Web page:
The state government’s decision to introduce a user charge for electric vehicles signals a dangerous step towards a privatised road user charge scheme in Victoria.
A privatised scheme would undermine any of its own benefits by helping to line the pockets of profit hungry giants like Transurban at the expense of our roads and those who use them.
The Victorian government plans to tax electric vehicle owners a road usage fee.Credit:Steven Siewert
When I first heard about the proposed tax earlier this week, I was shocked. At a time when we need to urgently cut back on our greenhouse gas emissions and protect our climate, discouraging road users from adopting cars with cleaner footprints is the last thing we need.
Beyond keeping our roads packed with noisy and polluting cars, it would also completely undermine the positive investments the government has made in renewable energy in its recent budget.
But when I began to look more closely into the proposed tax, and how out of step it was, it became clear that the government was readying itself to privatise yet another public asset.
I only had to look at who had originally proposed the tax – Infrastructure Partnerships Australia, a pro-privatisation ‘think-tank’ representing Transurban and road builders. They were also the first ones out of the gate to support the government’s move. And we know that Transurban has been gunning to get their hands on road user charging rights for some time.
The Victorian Labor government is utterly addicted to privatisation and the selling off of public assets. Anything Jeff Kennett didn’t privatise in the ’90s, Andrews is selling off now – the Port of Melbourne, the Land Titles office, public housing estates, you name it.
The next on their hit list is the licensing and registration functions of VicRoads. The Treasurer has already stated that VicRoads will manage the electric vehicle tax. So it would be fair to wonder if this function will be bundled in with the VicRoads privatisation to fatten it up for sale.
But what would a privatised road user charge mean for Victoria?
It would see the government get a big fat lump sum upfront from a private operator to pay off debt or fund another project, while Transurban would manage the system, provide the technology and get a steady stream of income from the public that they could cream the profit off the top.
The road user tax may discourage road users from adopting cars with cleaner footprints.Credit:Bloomberg
Of course, many will marvel at the big upfront payment to the government, but the public revenue pouring into Transurban will go directly to the toll-road operator’s profits and not back into public services. It will put the control of one of the most important transport reforms into private hands and away from the public good.
Road user pricing has the potential to be a massive game changer when it comes to transport in Australia. It will be a way of managing the demand on our roads, reducing traffic during peak hours, improving travel times and will have massive benefits for the climate.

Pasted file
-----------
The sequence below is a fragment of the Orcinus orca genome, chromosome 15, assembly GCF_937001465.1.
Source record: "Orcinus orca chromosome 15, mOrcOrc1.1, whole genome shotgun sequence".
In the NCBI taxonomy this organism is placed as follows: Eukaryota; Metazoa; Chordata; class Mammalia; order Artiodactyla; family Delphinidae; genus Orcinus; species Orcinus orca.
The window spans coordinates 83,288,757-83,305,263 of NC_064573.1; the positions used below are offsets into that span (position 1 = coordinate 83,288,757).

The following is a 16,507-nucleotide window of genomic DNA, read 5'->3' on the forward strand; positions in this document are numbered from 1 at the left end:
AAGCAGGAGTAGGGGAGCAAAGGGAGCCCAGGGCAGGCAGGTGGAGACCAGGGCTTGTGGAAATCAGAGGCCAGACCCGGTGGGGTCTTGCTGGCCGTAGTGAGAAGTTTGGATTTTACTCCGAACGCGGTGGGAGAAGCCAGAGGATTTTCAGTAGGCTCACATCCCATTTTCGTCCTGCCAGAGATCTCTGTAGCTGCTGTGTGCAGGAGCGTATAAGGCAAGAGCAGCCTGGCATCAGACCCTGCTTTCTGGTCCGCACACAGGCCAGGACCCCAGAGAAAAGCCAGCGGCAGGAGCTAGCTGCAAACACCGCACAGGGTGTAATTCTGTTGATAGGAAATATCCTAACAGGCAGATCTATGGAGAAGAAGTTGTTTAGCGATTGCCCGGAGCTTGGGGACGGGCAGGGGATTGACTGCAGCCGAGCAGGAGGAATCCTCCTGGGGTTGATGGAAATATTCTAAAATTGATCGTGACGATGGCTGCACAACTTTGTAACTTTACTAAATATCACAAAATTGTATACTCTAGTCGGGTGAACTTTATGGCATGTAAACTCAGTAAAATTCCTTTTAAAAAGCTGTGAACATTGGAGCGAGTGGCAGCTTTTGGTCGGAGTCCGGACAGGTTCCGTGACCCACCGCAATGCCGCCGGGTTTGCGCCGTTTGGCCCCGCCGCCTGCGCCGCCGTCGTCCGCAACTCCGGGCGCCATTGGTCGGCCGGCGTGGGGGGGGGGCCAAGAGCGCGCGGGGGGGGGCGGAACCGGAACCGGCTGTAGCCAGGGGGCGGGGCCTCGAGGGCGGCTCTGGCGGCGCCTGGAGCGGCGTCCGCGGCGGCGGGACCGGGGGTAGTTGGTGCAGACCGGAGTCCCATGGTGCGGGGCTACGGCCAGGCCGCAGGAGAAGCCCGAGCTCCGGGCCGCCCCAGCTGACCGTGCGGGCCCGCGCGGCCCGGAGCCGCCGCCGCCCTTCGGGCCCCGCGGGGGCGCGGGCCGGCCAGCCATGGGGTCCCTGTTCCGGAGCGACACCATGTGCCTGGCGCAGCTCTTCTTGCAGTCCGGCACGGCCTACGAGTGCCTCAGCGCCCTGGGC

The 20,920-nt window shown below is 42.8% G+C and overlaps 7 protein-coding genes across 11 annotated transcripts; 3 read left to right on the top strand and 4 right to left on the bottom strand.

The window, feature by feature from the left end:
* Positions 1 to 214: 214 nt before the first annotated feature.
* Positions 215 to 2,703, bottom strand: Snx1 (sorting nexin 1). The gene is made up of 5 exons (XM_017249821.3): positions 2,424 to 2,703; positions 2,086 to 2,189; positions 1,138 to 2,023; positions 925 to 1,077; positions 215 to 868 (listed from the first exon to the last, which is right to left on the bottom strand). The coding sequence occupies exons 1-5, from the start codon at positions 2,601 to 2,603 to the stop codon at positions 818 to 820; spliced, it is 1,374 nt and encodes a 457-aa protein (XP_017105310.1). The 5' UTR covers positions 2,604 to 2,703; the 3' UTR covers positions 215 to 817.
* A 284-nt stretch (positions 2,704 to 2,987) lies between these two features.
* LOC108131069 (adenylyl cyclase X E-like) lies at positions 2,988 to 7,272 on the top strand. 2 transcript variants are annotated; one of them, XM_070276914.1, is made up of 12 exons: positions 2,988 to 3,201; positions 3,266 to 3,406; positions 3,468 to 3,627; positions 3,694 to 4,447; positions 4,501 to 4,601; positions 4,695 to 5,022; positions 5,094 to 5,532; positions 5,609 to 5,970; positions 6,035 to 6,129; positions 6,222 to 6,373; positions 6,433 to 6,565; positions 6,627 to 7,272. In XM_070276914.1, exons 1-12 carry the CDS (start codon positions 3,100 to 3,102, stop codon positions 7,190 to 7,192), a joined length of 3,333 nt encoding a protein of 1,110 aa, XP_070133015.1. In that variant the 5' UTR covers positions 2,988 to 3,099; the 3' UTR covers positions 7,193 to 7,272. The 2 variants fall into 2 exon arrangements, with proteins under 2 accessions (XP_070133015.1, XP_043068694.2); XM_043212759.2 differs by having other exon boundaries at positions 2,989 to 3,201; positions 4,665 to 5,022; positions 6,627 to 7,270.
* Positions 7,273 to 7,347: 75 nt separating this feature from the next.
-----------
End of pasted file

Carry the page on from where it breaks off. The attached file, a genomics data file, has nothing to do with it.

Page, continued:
And that’s exactly why the likes of Transurban want to get their hands on it. A privatised scheme would involve a watertight contract that would be about protecting private profits and not about the public good or reducing the number of cars on our roads.
Plus, a publicly run road user pricing scheme would smash their business model and they don’t want the gravy train to end. They want a never-ending hamster wheel of more cars on roads, to raise more revenue, to funnel into their own profits and more mega projects, and more ribbon-cutting opportunities for politicians.
It’s high time we had a debate on our state’s economic ideology. We haven’t had one since the ’90s and since then, Labor has largely continued to go even deeper into the privatisation of public assets. Is anyone in doubt that the government’s strategy to manage our increased public debt will be to sell off even more public assets?
It’s easy to see how a government trapped in this ideology would get dollar signs in their eyes when it comes to privatising a future road user pricing scheme. With more and more assets in private hands, the profit motive is usurping the public good.
We need to get the full benefits from our public assets and use them to achieve social, economic and environmental justice. We need to start a positive cycle of building up our public assets, using the revenue gained for reinvestment and for spending on housing, health, education and social services. And we need to retain public ownerships of natural monopolies, like future road pricing schemes.
We can start by not supporting a blatantly anti-environment sop to the privatisation lobby, like putting a tax on Victoria’s electric vehicles.
Sam Hibbins is the Greens Member for Prahran.
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